Scientists have discovered that the permafrost in the northern hemisphere has been hiding huge amounts of natural mercury for thousands of years.
The massive reserves of the chemical element, almost twice as much as the rest of the Earth's natural mercury combined, have raised serious concerns as the release of the dangerous toxin in a warming climate can have harmful neurological and reproductive effects in both humans and animals.
As part of a new study, scientists measured mercury concentrations in permafrost cores from Alaska, and also estimated the amount of mercury that has been stored in the Arctic permafrost since the last Ice Age.
Further analysis revealed that northern permafrost soils are the largest reservoir of mercury on Earth, nearly double the combined amount of mercury found in all other soils, the ocean and the atmosphere. The study was published in the journal Geophysical Research Letters on Monday.
"This discovery is a game-changer," Paul Schuster, a hydrologist at the US Geological Survey in Boulder, Colorado, and the study's lead author, said in a statement. "We've quantified a pool of mercury that had not been done previously, and the results have profound implications for better understanding the global mercury cycle."
That's a lot of mercury
According to the scientists, the northern hemisphere's permafrost contains about 793 gigagrams (793 million kilograms) of frozen mercury, an amount that is estimated to be roughly 10 times more than all human-caused mercury emissions in the last three decades.
In addition, the study revealed a combined mercury concentration of 1,656 gigagrams in all frozen and unfrozen soil in northern permafrost regions, making it the largest reservoir of mercury ever discovered on the planet.
Let it remain frozen!
Scientists said that the scary amounts of mercury can't harm the environment as long as everything remains frozen. But the planet's continuously rising temperatures due to climate change can melt much of the existing permafrost layer in the northern hemisphere, potentially releasing a large amount of mercury that can affect ecosystems around the world.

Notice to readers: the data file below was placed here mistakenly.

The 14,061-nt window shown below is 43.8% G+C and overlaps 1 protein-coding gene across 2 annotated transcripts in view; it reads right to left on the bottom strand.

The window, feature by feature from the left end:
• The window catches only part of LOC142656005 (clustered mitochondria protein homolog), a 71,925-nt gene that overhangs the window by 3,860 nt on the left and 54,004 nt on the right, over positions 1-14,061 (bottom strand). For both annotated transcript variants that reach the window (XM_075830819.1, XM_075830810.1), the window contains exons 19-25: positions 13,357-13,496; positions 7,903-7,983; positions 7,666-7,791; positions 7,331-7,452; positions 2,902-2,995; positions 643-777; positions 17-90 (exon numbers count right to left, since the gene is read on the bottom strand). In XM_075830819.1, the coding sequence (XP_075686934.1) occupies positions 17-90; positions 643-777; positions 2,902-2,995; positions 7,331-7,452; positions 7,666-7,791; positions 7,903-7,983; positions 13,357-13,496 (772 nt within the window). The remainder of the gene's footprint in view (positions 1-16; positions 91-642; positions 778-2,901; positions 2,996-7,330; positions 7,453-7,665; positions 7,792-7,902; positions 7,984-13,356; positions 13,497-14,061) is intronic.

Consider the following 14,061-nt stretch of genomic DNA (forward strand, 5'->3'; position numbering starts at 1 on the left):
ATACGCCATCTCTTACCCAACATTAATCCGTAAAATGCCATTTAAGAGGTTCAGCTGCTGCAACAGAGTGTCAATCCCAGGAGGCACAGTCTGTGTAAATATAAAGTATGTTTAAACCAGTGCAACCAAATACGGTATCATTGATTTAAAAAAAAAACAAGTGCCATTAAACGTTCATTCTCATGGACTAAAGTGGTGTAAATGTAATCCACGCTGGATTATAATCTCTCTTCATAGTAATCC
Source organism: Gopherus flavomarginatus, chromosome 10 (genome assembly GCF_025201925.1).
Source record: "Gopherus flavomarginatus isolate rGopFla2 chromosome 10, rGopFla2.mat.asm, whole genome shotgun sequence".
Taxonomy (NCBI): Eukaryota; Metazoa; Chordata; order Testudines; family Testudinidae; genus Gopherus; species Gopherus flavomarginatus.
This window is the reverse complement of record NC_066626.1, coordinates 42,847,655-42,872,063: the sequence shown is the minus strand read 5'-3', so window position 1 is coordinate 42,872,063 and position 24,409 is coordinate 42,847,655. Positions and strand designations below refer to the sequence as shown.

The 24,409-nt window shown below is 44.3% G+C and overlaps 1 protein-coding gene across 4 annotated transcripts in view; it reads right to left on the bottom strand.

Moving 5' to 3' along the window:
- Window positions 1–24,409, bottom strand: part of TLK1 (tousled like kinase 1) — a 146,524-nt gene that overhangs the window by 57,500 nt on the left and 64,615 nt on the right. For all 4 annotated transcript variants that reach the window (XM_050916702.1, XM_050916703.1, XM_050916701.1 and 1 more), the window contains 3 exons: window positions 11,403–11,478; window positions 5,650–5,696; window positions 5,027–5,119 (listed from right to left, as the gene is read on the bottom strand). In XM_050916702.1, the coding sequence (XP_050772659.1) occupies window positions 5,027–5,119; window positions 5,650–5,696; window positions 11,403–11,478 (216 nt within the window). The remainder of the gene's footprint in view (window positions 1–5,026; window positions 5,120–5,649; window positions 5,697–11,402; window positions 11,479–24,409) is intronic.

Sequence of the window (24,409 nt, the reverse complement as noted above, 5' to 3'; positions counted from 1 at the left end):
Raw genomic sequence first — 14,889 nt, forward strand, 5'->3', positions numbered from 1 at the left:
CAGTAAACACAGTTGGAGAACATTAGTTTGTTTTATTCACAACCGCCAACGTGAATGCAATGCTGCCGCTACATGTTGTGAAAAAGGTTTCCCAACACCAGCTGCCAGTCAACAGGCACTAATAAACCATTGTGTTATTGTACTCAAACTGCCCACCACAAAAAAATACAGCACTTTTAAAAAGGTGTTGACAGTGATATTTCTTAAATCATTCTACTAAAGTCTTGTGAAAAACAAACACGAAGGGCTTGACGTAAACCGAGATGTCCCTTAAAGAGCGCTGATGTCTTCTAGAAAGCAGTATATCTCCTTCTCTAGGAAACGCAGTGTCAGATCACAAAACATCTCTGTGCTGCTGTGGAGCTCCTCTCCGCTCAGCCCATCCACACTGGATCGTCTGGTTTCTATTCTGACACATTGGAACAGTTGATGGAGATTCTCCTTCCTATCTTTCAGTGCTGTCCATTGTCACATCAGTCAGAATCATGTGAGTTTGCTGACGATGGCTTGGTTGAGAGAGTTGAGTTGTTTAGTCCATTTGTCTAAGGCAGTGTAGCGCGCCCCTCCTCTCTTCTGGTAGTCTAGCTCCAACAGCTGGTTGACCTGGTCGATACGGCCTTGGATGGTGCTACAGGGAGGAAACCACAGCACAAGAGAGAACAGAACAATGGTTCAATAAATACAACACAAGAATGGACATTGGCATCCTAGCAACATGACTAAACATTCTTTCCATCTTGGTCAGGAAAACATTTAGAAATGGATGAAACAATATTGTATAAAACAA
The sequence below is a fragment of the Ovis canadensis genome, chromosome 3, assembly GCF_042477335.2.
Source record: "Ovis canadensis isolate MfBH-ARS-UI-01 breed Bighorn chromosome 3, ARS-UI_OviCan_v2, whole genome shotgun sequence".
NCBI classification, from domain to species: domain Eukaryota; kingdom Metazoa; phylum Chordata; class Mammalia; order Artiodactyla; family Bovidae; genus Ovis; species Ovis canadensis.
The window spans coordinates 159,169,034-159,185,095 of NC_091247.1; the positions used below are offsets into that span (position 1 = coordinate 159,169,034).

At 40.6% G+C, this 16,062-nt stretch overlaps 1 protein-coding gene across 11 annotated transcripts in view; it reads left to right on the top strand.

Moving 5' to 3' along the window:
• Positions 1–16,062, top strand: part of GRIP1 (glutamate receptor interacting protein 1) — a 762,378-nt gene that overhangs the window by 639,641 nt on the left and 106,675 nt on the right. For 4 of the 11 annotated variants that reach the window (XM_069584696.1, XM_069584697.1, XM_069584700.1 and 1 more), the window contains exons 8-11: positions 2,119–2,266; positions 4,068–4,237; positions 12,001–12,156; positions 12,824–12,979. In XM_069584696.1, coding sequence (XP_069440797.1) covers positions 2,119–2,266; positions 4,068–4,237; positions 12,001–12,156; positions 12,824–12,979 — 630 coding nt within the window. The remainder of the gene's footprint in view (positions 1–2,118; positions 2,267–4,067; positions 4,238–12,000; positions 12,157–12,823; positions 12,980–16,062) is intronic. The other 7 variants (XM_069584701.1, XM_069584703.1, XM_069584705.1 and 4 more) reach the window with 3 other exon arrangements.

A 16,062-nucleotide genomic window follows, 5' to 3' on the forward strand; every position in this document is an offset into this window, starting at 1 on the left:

"There would be no environmental problem if everything remained frozen, but we know the Earth is getting warmer," Schuster said. "Although measurement of the rate of permafrost thaw was not part of this study, the thawing permafrost provides a potential for mercury to be released — that's just physics."
What if the mercury gets released?
Scientists are yet to determine exactly how much of the stored mercury will have serious environmental implications if the permafrost were to thaw due to global warming.
However, researchers fear that the released mercury, if transported across surrounding waterways, can be taken up by microorganisms and be transformed into methylmercury — a dangerous toxin that causes neurological effects in animals.
"The consequences of this mercury being released into the environment are potentially huge because mercury has health effects on organisms and can travel up the food chain, adversely affecting native and other communities," Steve Sebestyen, a research hydrologist at the USDA Forest Service in Grand Rapids, Minnesota, said in the statement.